Herbie Hancock: Maiden Voyage

ON THIS DATE (47 YEARS AGO)
May 17, 1965 – Herbie Hancock: Maiden Voyage is released.
* ALL THINGS MUSIC PLUS+ 5/5
# allmusic 5/5
Maiden Voyage is the fifth album led by Herbie Hancock, was recorded by  Rudy Van Gelder on March 17, 1965 for Blue Note Records, and released on this date in May, 1965.
PERSONNEL:
Herbie Hancock — Piano
Freddie Hubbard — Trumpet
George Coleman — Tenor saxophone
Ron Carter — Bass
Tony Williams — drums
Maiden Voyage is a concept album aimed at creating an oceanic atmosphere. Many of the song titles refer to marine biology or the sea, and the musicians develop the concept through their use of space and almost tidal dynamics. The album was presented with the Grammy Hall of Fame Award in 1999. According to Bob Blumenthal’s 1999 liner notes, “Blue Note logs indicate that an attempt had been made to record “Maiden Voyage”, “Little One” and “Dolphin Dance” six days earlier, with Hubbard on cornet and Stu Martin in place of Williams. Those performances were rejected at the time and have been lost in the ensuing years.”
Probably the best in Herbie Hancock’s series of fine Blue Note albums from the 60s, Maiden Voyage finds him in what is basically the Miles Davis band of the time, with Miles replaced by the young Freddie Hubbard. Hancock has always been a fine composer, but Maiden Voyage contains two classic compositions in particular – the beautiful `Dolphin Dance’, and the atmospheric and popular title track. Saxophonist George Coleman, bassist Ron Carter and drummer Tony Williams play as well throughout as they have ever played, and the whole record is marked with a timeless freshness and sense of creative tension.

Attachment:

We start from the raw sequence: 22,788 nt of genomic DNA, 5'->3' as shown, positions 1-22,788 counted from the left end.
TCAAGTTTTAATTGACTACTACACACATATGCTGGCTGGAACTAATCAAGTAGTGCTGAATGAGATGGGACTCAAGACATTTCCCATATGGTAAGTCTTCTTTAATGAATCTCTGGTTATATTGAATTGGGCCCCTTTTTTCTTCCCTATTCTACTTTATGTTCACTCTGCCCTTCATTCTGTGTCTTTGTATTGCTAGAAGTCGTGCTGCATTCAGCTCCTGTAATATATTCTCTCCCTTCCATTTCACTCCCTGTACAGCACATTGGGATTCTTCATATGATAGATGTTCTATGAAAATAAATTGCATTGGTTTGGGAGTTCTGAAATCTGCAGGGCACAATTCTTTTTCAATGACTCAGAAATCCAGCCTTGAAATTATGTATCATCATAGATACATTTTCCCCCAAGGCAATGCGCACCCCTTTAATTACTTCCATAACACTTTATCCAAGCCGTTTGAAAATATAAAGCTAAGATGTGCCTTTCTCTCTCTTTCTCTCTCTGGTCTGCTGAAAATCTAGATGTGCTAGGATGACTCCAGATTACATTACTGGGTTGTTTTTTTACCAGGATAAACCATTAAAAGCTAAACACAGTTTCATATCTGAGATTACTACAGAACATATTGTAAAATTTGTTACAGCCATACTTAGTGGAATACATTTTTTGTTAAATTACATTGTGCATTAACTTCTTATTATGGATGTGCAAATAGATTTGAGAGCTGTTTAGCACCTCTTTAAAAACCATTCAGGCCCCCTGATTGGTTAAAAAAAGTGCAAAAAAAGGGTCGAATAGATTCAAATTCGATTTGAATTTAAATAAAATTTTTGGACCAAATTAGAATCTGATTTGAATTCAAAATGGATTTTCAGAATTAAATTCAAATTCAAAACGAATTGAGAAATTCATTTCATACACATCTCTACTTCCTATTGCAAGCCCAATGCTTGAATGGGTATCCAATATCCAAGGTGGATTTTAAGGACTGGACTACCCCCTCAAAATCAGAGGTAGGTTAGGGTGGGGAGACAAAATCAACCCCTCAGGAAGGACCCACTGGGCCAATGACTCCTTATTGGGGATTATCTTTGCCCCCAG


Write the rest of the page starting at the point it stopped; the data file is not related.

REVIEW by Stephen Thomas Erlewine, allmusic.com
Less overtly adventurous than its predecessor, Empyrean Isles, Maiden Voyage nevertheless finds Herbie Hancock at a creative peak. In fact, it’s arguably his finest record of the ’60s, reaching a perfect balance between accessible, lyrical jazz and chance-taking hard bop. By this point, the pianist had been with Miles Davis for two years, and it’s clear that Miles’ subdued yet challenging modal experiments had been fully integrated by Hancock. Not only that, but through Davis, Hancock became part of the exceptional rhythm section of bassist Ron Carter and drummer Tony Williams, who are both featured on Maiden Voyage, along with trumpeter Freddie Hubbard and tenor saxophonist George Coleman. The quintet plays a selection of five Hancock originals, many of which are simply superb showcases for the group’s provocative, unpredictable solos, tonal textures, and harmonies. While the quintet takes risks, the music is lovely and accessible, thanks to Hancock’s understated, melodic compositions and the tasteful group interplay. All of the  elements blend together to make Maiden Voyage a shimmering, beautiful album that captures Hancock at his finest as a leader, soloist, and composer.
TRACKS:
All compositions by Herbie Hancock.
“Maiden Voyage” – 7:53
“The Eye of the Hurricane” – 5:57
“Little One” – 8:43
“Survival of the Fittest” – 9:59
“Dolphin Dance” – 9:16
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Filed under Blue Note, Freddie Hubbard, George Coleman, herbie hancock, Maiden Voyage, Ron Carter, Tony Williams

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